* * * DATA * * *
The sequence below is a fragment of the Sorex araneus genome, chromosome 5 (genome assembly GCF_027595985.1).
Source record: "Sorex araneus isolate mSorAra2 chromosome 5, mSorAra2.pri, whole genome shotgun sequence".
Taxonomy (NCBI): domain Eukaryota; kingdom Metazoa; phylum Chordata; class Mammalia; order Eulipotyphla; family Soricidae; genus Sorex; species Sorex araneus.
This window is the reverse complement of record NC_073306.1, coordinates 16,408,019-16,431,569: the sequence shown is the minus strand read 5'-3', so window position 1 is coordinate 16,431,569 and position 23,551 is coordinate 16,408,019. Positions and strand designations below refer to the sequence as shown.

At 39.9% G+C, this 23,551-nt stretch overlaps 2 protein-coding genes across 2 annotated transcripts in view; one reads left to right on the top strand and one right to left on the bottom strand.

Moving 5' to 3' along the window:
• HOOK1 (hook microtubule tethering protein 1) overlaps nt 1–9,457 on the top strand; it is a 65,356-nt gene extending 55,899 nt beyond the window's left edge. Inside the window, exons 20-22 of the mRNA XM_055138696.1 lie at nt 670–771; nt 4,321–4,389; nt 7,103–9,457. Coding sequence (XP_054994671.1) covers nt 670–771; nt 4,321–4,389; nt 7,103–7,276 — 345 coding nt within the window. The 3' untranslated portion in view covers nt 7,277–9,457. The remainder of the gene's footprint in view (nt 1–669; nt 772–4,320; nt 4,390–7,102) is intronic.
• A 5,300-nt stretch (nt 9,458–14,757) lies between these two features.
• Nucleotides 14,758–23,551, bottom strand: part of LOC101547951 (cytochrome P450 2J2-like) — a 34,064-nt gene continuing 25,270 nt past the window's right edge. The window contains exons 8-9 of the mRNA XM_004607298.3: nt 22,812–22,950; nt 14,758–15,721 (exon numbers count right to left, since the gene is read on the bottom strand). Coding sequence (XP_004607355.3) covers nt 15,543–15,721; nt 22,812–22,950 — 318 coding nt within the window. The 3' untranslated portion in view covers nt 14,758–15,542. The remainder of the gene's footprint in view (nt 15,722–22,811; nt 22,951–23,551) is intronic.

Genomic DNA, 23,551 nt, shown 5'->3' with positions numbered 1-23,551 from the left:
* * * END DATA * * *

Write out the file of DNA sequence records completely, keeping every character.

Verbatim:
The sequence below is a fragment of the Sorex araneus genome, chromosome 5 (genome assembly GCF_027595985.1).
Source record: "Sorex araneus isolate mSorAra2 chromosome 5, mSorAra2.pri, whole genome shotgun sequence".
Taxonomy (NCBI): domain Eukaryota; kingdom Metazoa; phylum Chordata; class Mammalia; order Eulipotyphla; family Soricidae; genus Sorex; species Sorex araneus.
This window is the reverse complement of record NC_073306.1, coordinates 16,408,019-16,431,569: the sequence shown is the minus strand read 5'-3', so window position 1 is coordinate 16,431,569 and position 23,551 is coordinate 16,408,019. Positions and strand designations below refer to the sequence as shown.

At 39.9% G+C, this 23,551-nt stretch overlaps 2 protein-coding genes across 2 annotated transcripts in view; one reads left to right on the top strand and one right to left on the bottom strand.

Moving 5' to 3' along the window:
• HOOK1 (hook microtubule tethering protein 1) overlaps nt 1–9,457 on the top strand; it is a 65,356-nt gene extending 55,899 nt beyond the window's left edge. Inside the window, exons 20-22 of the mRNA XM_055138696.1 lie at nt 670–771; nt 4,321–4,389; nt 7,103–9,457. Coding sequence (XP_054994671.1) covers nt 670–771; nt 4,321–4,389; nt 7,103–7,276 — 345 coding nt within the window. The 3' untranslated portion in view covers nt 7,277–9,457. The remainder of the gene's footprint in view (nt 1–669; nt 772–4,320; nt 4,390–7,102) is intronic.
• A 5,300-nt stretch (nt 9,458–14,757) lies between these two features.
• Nucleotides 14,758–23,551, bottom strand: part of LOC101547951 (cytochrome P450 2J2-like) — a 34,064-nt gene continuing 25,270 nt past the window's right edge. The window contains exons 8-9 of the mRNA XM_004607298.3: nt 22,812–22,950; nt 14,758–15,721 (exon numbers count right to left, since the gene is read on the bottom strand). Coding sequence (XP_004607355.3) covers nt 15,543–15,721; nt 22,812–22,950 — 318 coding nt within the window. The 3' untranslated portion in view covers nt 14,758–15,542. The remainder of the gene's footprint in view (nt 15,722–22,811; nt 22,951–23,551) is intronic.

Genomic DNA, 23,551 nt, shown 5'->3' with positions numbered 1-23,551 from the left: